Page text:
Ah yes, that stale old bean.  It wasn’t mentioned in the initial rant and ensuing debate, but if it is here than I will address it…

I think Tom Misner gave the best answer to that question when I asked it of him in an interview titled “Who Does Tom Misner Think He Is?” in Sound Australasia magazine in 1996 or thereabouts. Tom pointed out that music schools and conservatoriums are pumping out hundreds of flute players every year, when there are only a handful of paid full-time positions for flute players in all of the orchestras across the country. Interestingly, the music schools and conservatoriums are never put under the same scrutiny about these employment prospects, and yet they have many parallels with the audio schools: private and public, expensive, huge numbers of students, and so on.

The other problem with the jobs question is it *often* assumes that all audio students are looking for a job recording popular music in a multitrack studio upon completion. Sure, many of them dream of that, but many of them do not – they want to know how to make better recordings of themselves and their bands, or they want to set-up their own commercial studio (something I generally discourage, by the way, unless they own the building and can do it without entering a partnership or significant debt). Some enter the course with the goal of working with music, but along the way discover other aspects of audio that are more interesting, and choose to pursue those avenues.

As I have said many times in discussions with potential students and/or their parents, “there are not many jobs but there is a lot of work”. (One former employer mysteriously stopped using me as a ‘recruiter’ on Open Days after I threw that little piece of reality out to an audience of potential students and parents!)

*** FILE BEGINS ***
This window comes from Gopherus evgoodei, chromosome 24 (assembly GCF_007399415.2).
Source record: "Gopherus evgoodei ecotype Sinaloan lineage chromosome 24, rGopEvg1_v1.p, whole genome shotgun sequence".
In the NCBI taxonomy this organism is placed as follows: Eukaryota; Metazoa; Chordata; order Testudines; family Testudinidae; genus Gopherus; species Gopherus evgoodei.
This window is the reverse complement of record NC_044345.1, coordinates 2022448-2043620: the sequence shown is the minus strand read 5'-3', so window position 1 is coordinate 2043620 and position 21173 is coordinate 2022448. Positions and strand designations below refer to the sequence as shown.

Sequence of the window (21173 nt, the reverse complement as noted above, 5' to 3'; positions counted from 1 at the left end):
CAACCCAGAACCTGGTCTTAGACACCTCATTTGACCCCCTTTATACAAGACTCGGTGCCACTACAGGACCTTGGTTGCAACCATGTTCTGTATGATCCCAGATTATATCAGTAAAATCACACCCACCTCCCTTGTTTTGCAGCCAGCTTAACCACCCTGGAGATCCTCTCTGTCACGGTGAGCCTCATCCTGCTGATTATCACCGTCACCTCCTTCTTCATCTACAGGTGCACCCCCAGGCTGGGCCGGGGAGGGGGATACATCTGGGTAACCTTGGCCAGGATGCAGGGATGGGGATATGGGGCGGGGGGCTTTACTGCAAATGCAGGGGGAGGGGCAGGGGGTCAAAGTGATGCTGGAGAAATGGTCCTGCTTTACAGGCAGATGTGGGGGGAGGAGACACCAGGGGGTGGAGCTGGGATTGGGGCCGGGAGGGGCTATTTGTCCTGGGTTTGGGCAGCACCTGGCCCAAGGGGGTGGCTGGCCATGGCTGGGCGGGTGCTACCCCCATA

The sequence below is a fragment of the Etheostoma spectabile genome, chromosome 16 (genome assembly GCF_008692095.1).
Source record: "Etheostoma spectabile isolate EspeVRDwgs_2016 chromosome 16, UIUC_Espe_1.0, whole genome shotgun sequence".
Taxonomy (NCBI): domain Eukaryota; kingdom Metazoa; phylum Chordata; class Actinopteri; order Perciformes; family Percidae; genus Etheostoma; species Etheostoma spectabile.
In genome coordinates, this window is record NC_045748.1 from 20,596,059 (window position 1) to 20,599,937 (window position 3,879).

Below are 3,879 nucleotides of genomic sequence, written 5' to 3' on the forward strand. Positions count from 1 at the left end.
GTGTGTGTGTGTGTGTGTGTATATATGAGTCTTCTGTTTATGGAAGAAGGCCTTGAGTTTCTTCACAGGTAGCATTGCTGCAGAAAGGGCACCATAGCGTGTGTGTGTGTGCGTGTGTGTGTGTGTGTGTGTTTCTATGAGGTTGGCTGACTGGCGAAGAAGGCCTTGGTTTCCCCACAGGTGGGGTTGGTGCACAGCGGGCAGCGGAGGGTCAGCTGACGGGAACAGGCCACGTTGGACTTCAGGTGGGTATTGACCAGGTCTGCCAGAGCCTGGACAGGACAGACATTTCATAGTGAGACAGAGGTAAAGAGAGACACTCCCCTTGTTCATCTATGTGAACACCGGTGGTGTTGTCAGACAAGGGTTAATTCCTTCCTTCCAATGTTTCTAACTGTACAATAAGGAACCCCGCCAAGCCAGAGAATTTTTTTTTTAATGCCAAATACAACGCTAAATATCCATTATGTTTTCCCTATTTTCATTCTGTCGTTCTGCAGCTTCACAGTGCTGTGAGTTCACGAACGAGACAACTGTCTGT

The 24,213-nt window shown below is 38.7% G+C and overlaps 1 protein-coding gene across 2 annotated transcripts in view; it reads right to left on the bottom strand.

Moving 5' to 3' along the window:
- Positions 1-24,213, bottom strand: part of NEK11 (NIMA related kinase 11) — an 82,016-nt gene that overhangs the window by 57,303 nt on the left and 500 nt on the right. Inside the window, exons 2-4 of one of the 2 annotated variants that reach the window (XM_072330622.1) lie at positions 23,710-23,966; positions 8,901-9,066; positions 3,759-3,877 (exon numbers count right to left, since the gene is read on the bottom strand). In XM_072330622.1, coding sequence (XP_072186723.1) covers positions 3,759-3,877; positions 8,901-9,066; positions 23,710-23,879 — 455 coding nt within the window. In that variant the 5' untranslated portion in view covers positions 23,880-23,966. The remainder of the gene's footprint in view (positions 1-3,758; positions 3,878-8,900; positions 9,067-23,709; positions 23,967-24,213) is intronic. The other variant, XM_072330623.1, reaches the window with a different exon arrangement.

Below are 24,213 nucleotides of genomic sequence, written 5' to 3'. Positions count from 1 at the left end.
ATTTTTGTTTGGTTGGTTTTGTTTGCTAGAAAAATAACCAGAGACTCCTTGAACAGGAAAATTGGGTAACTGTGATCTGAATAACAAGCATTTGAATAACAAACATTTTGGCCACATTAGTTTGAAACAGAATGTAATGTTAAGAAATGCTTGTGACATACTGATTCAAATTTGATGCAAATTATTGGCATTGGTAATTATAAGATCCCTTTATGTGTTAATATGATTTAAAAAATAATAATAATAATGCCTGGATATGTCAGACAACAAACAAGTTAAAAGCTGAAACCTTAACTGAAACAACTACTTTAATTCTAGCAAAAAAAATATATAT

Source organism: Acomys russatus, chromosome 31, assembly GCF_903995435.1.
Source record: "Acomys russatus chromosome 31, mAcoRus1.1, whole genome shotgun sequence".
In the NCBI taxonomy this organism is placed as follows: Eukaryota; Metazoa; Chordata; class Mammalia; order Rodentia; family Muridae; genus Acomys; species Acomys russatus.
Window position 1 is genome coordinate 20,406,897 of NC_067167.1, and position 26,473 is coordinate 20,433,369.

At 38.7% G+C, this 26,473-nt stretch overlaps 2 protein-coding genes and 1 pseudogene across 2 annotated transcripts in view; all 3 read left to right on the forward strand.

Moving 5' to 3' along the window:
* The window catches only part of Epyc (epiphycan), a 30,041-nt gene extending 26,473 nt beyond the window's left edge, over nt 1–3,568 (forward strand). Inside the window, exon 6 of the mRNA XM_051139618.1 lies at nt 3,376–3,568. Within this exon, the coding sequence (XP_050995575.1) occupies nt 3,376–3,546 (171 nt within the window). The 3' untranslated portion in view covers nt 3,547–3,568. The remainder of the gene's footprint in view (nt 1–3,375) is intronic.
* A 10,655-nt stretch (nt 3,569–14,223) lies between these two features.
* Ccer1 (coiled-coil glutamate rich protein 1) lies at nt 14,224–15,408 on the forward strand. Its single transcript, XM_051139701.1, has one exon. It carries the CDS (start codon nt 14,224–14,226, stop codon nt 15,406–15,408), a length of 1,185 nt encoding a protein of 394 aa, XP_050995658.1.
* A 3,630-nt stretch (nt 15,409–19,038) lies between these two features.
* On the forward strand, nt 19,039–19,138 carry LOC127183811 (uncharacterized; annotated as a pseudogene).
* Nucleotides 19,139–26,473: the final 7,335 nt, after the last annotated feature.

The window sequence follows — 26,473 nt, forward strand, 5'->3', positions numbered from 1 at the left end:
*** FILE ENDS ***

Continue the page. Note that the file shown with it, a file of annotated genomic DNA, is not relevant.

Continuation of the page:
Every time someone forms a band there is an opportunity for a sound engineer – either in live sound or recording. People are always going to be forming bands, so there will always be that kind of work. So the goal is to ‘tool up’ with sufficient knowledge, techniques and equipment (i.e. laptop, interface, a handful of microphones) to be able to pursue and do that work. This philosophy of mine ties in nicely with the approach of my current employer, which is to create independent professionals who are just as comfortable sitting behind an SSL in a huge studio as they are squatting on the floor of a rehearsal room with an MBox and laptop, holding a boom arm on a film shoot, running the PA system at the local pub, or assisting a load-in and set-up for a conference. Those are the versatile audio professionals of today and tomorrow…

I won’t go into figures regarding payroll jobs; the figures are not large but they are also on par with other avenues of education in similar creative endeavours, and therefore it’s a moot point. How many art students end up working in payroll jobs related to the arts? How many music students at the Conservatoriums throughout the world end up working in payroll positions as musicians? How many photography students end up working in payroll positions as photographers?

Many of those students are earning an income from their studies, but are not necessarily in payroll positions…

It’s all about dreams. If people have a dream of doing something, and are willing to pay for education to help them pursue that dream, is there anything wrong with a school offering to provide that education? Of course not, but how the school does it is another question. As with any industry, there are some operators who are less ethical than others…

Since 1985 I have been responsible in whole or in part for helping many young people either achieve their dream or realise it was not really what they wanted to do. Either way, I find that very rewarding – regardless of who my employer was at the time.

Instead of the slippery ‘jobs’ question, it is more realistic to ask: ‘how many former audio students are happy with what they got for what they paid’. From the answers to that question you can start talking about the differences between specific schools and try to identify the better from the worse, rather than trying to tar them all with the same brush. Then you’ve got something that’s really worth discussing. Until then, however, we are at risk of talking in circles…

- Greg Simmons

Wed Apr 20, 2011 9:59 am
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Julian Knowles wrote: "The fact is, there are some excellent facilities in both the TAFE and University sectors, at least as good as the one you describe at AIM. I think you will find a number of people will take issue with your assessment."

Good points, Julian; I stand corrected. And updated!